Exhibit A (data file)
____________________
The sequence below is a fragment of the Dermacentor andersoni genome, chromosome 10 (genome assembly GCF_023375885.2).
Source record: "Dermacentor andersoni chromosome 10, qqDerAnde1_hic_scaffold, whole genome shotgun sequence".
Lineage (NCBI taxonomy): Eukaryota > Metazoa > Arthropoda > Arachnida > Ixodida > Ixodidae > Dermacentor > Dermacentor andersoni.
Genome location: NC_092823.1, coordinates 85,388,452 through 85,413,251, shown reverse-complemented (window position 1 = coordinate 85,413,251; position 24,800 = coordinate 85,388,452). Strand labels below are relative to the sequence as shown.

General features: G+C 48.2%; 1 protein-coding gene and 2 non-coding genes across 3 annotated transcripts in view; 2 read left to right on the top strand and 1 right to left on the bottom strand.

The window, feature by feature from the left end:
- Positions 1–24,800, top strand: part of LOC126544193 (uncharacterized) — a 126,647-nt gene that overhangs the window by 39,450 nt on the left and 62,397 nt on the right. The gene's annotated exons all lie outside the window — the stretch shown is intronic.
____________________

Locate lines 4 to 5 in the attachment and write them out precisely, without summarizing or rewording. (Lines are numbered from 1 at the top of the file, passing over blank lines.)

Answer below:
Genome location: NC_092823.1, coordinates 85,388,452 through 85,413,251, shown reverse-complemented (window position 1 = coordinate 85,413,251; position 24,800 = coordinate 85,388,452). Strand labels below are relative to the sequence as shown.

General features: G+C 48.2%; 1 protein-coding gene and 2 non-coding genes across 3 annotated transcripts in view; 2 read left to right on the top strand and 1 right to left on the bottom strand.